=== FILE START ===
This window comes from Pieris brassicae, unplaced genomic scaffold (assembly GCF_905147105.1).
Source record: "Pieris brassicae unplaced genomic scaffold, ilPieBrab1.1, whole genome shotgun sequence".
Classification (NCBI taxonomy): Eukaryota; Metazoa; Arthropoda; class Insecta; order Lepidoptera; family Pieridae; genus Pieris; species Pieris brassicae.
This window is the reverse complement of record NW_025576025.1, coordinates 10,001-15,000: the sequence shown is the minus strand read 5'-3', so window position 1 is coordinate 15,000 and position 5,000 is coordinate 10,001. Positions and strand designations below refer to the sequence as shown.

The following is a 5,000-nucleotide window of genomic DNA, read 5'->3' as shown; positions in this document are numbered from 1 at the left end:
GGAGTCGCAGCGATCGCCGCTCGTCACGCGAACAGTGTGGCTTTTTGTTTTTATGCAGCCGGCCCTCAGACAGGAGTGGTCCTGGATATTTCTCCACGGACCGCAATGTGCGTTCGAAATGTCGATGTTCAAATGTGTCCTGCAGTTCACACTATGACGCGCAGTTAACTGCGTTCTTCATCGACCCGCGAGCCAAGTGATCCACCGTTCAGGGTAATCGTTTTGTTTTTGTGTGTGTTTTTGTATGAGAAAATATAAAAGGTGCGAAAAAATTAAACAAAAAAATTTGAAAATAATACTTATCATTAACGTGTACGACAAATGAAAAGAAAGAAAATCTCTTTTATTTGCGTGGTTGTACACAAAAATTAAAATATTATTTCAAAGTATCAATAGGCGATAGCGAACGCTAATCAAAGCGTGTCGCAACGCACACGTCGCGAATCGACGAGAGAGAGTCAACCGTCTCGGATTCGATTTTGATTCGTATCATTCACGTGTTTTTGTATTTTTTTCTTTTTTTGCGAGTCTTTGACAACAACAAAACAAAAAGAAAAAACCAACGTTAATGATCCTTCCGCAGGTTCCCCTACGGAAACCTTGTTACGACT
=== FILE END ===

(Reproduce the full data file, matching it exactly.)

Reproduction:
This window comes from Pieris brassicae, unplaced genomic scaffold (assembly GCF_905147105.1).
Source record: "Pieris brassicae unplaced genomic scaffold, ilPieBrab1.1, whole genome shotgun sequence".
Classification (NCBI taxonomy): Eukaryota; Metazoa; Arthropoda; class Insecta; order Lepidoptera; family Pieridae; genus Pieris; species Pieris brassicae.
This window is the reverse complement of record NW_025576025.1, coordinates 10,001-15,000: the sequence shown is the minus strand read 5'-3', so window position 1 is coordinate 15,000 and position 5,000 is coordinate 10,001. Positions and strand designations below refer to the sequence as shown.

The following is a 5,000-nucleotide window of genomic DNA, read 5'->3' as shown; positions in this document are numbered from 1 at the left end:
GGAGTCGCAGCGATCGCCGCTCGTCACGCGAACAGTGTGGCTTTTTGTTTTTATGCAGCCGGCCCTCAGACAGGAGTGGTCCTGGATATTTCTCCACGGACCGCAATGTGCGTTCGAAATGTCGATGTTCAAATGTGTCCTGCAGTTCACACTATGACGCGCAGTTAACTGCGTTCTTCATCGACCCGCGAGCCAAGTGATCCACCGTTCAGGGTAATCGTTTTGTTTTTGTGTGTGTTTTTGTATGAGAAAATATAAAAGGTGCGAAAAAATTAAACAAAAAAATTTGAAAATAATACTTATCATTAACGTGTACGACAAATGAAAAGAAAGAAAATCTCTTTTATTTGCGTGGTTGTACACAAAAATTAAAATATTATTTCAAAGTATCAATAGGCGATAGCGAACGCTAATCAAAGCGTGTCGCAACGCACACGTCGCGAATCGACGAGAGAGAGTCAACCGTCTCGGATTCGATTTTGATTCGTATCATTCACGTGTTTTTGTATTTTTTTCTTTTTTTGCGAGTCTTTGACAACAACAAAACAAAAAGAAAAAACCAACGTTAATGATCCTTCCGCAGGTTCCCCTACGGAAACCTTGTTACGACT